In addition, what constitutes British Literature? Is Syal considered English Literature or British Literature? Moreover, why are we not considering the likes of Malorie Blackman? Blackman is a modern Black female author and is much needed. She addresses many sensitive issues within her texts which provide the debate needed, which would also meet the Social Moral Spiritual and Cultural (SMSC) criteria, which Ofsted demands of schools.

I happen to work in a boys school, and I am teaching an entirely male curriculum, bar a few poems in the poetry anthology, and my worry is that these boys are going to live, work, learn and prosper and flourish in a world which includes men and women. A world, which includes the young and the old.  A diverse world which includes people from all walks of life. So why is our Literature curriculum not reflecting this and preparing them for the alternative view? For the different perspective? For the obscure or the distance or the far-reaching? Why is it so inward looking and insular? Surely, this is then a potential breeding ground to consider anything different as ‘The Other’? How is this progressive?

 As Ahmed stated the Arts should be a representation of the world and narrative in which one can see oneself. Why aren’t ‘we telling these kids they can be heroes in our stories, that they are valued’? Ahmed goes on even further to state that if a young person cannot see themselves in the wider narrative then ‘we are in danger of losing people to extremism’. I think he makes some valid points. If you are studying a text for six weeks in a classroom, and potentially over five years you do not find yourself represented in any of those stories, then is Ahmed making a wider point? Do we not have a responsibility to deliver a narrative which is outward looking and less insular?

The curriculum was developed under Michael Gove, https://qualifications.pearson.com/en/qualifications/edexcel-gcses/english-language-2015.html 

and I feel as though he has been able to dictate a curriculum, which he saw fit in an era, which is no longer fitting or applicable to our young people now. 

 The issue has been raised before, however I feel that now more when students are asked to regurgitate texts in exams, texts that they may not be able to relate to, or even understand, it has become a more pertinent issue. In light of recent events where we have witnessed a rise in hate- crime, communities feeling isolated and marginalised, immigrants being targeted; I think that now more than ever our young people should understand a wider broader spectrum of literature appreciating and celebrating difference and diversity. Of course, there is a place for Shakespeare and Romantic poetry, and of course, there should be an appreciation of the likes of Dickens and Austen. However, should there not be an opportunity to experience World Literature?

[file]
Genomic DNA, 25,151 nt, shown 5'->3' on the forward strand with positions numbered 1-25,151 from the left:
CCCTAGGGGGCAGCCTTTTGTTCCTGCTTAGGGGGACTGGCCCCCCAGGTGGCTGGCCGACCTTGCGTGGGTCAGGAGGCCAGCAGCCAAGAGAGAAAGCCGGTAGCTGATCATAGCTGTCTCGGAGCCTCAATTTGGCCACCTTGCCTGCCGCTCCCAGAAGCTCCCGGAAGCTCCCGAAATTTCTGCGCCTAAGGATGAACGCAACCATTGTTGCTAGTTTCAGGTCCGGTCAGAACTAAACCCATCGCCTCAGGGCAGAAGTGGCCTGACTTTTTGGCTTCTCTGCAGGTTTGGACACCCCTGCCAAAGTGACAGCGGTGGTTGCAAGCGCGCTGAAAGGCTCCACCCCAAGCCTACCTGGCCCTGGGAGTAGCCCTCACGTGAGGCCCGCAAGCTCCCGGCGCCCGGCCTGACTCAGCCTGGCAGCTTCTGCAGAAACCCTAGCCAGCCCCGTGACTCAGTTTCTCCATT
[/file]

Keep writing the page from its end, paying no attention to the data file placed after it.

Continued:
Our young people are interacting on a global platform and developing a global community. If I were a young person living in 21st century Britain, I would not think the Literature that I am exposed to on the current curriculum is in any way reflective of me, or the world in which we all live.

Supported by


Why Diverse Representation Matters in Children’s Books

Written by Orla McKeating

Entrepreneur, coach and motivational speaker

I started Still I Rise Diversity Story Telling for Kids in 2019 as a passion project as I really didn’t see enough representation in kids’ books. As a single mother of a bi-racial child I had learnt the importance of this for the well-being, influence and mental health of this for children, but I didn’t imagine the impact this would have on so many young people around the world. Still I Rise is now a global business, lockdown forced us to do virtual storytelling sessions which has massively built our community and the feedback we have received from parents, psychologists, teachers and the kids themselves has been incredible. And having worked with hundreds of children globally we can see the impact first-hand of the importance of diverse and inclusive books, how it builds confidence, empathy skills, how it inspires and creates impact and allows for deeper connections with society as a whole.

 

I was blissfully unaware of the importance of a diverse and inclusive world having been brought up in largely white Northern Ireland into a family of privilege and shielded from the Troubles we experienced until I was in my late teens. I lived in Belgium for 10 years post university in a culturally rich and very international society and moved back to Belfast in 2012 where I began to bring up my son as a single parent. We always read books together from when he was so tiny, and I wondered was it really that great to read from such a young age? But now at 7 years old, he is such an avid reader and communicator and I can see that it absolutely did. What I did notice was that there were so few characters in the books that looked like him. This baffled me and I wondered why this was. Of course, I could find the books when I looked for them, but they weren’t so readily available as they are now. Why is this representation so important though I hear you ponder …?